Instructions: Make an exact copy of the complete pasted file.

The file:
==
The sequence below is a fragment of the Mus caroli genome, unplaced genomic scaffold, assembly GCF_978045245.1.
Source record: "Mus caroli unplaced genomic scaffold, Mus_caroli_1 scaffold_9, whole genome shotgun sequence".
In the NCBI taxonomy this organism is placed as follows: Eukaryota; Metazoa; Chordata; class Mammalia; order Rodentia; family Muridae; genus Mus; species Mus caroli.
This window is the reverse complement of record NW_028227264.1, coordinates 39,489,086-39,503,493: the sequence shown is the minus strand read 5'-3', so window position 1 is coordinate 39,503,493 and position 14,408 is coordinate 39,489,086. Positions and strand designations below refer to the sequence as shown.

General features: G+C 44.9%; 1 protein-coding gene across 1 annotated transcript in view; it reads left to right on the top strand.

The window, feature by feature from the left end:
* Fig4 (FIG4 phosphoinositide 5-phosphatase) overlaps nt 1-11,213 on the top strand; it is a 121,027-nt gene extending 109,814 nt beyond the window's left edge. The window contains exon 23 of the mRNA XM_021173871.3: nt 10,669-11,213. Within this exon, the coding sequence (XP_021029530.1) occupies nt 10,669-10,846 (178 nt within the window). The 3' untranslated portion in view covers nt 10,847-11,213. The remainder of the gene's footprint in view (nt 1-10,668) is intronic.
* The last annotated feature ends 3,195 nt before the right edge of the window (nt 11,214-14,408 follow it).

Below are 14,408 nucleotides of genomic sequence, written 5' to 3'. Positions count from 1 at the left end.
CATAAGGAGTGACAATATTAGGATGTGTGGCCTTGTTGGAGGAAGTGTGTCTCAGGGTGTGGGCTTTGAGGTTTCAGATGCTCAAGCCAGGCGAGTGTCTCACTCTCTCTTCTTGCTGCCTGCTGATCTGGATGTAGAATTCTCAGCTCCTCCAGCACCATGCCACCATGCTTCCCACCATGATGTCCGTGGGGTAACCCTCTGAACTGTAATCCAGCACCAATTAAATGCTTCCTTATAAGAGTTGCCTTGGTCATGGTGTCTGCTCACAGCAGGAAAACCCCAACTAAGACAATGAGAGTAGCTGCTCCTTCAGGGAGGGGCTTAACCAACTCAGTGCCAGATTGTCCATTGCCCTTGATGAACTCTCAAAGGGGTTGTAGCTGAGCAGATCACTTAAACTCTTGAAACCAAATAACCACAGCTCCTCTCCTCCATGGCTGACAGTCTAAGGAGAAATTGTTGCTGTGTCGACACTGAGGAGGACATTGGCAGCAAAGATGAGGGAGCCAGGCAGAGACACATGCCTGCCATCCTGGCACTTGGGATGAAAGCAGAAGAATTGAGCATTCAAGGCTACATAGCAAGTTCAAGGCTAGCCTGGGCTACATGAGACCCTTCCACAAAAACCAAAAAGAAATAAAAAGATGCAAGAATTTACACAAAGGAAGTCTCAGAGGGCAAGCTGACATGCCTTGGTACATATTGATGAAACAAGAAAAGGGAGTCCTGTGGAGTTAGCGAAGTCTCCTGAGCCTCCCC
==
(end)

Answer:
The sequence below is a fragment of the Mus caroli genome, unplaced genomic scaffold, assembly GCF_978045245.1.
Source record: "Mus caroli unplaced genomic scaffold, Mus_caroli_1 scaffold_9, whole genome shotgun sequence".
In the NCBI taxonomy this organism is placed as follows: Eukaryota; Metazoa; Chordata; class Mammalia; order Rodentia; family Muridae; genus Mus; species Mus caroli.
This window is the reverse complement of record NW_028227264.1, coordinates 39,489,086-39,503,493: the sequence shown is the minus strand read 5'-3', so window position 1 is coordinate 39,503,493 and position 14,408 is coordinate 39,489,086. Positions and strand designations below refer to the sequence as shown.

General features: G+C 44.9%; 1 protein-coding gene across 1 annotated transcript in view; it reads left to right on the top strand.

The window, feature by feature from the left end:
* Fig4 (FIG4 phosphoinositide 5-phosphatase) overlaps nt 1-11,213 on the top strand; it is a 121,027-nt gene extending 109,814 nt beyond the window's left edge. The window contains exon 23 of the mRNA XM_021173871.3: nt 10,669-11,213. Within this exon, the coding sequence (XP_021029530.1) occupies nt 10,669-10,846 (178 nt within the window). The 3' untranslated portion in view covers nt 10,847-11,213. The remainder of the gene's footprint in view (nt 1-10,668) is intronic.
* The last annotated feature ends 3,195 nt before the right edge of the window (nt 11,214-14,408 follow it).

Below are 14,408 nucleotides of genomic sequence, written 5' to 3'. Positions count from 1 at the left end.
CATAAGGAGTGACAATATTAGGATGTGTGGCCTTGTTGGAGGAAGTGTGTCTCAGGGTGTGGGCTTTGAGGTTTCAGATGCTCAAGCCAGGCGAGTGTCTCACTCTCTCTTCTTGCTGCCTGCTGATCTGGATGTAGAATTCTCAGCTCCTCCAGCACCATGCCACCATGCTTCCCACCATGATGTCCGTGGGGTAACCCTCTGAACTGTAATCCAGCACCAATTAAATGCTTCCTTATAAGAGTTGCCTTGGTCATGGTGTCTGCTCACAGCAGGAAAACCCCAACTAAGACAATGAGAGTAGCTGCTCCTTCAGGGAGGGGCTTAACCAACTCAGTGCCAGATTGTCCATTGCCCTTGATGAACTCTCAAAGGGGTTGTAGCTGAGCAGATCACTTAAACTCTTGAAACCAAATAACCACAGCTCCTCTCCTCCATGGCTGACAGTCTAAGGAGAAATTGTTGCTGTGTCGACACTGAGGAGGACATTGGCAGCAAAGATGAGGGAGCCAGGCAGAGACACATGCCTGCCATCCTGGCACTTGGGATGAAAGCAGAAGAATTGAGCATTCAAGGCTACATAGCAAGTTCAAGGCTAGCCTGGGCTACATGAGACCCTTCCACAAAAACCAAAAAGAAATAAAAAGATGCAAGAATTTACACAAAGGAAGTCTCAGAGGGCAAGCTGACATGCCTTGGTACATATTGATGAAACAAGAAAAGGGAGTCCTGTGGAGTTAGCGAAGTCTCCTGAGCCTCCCC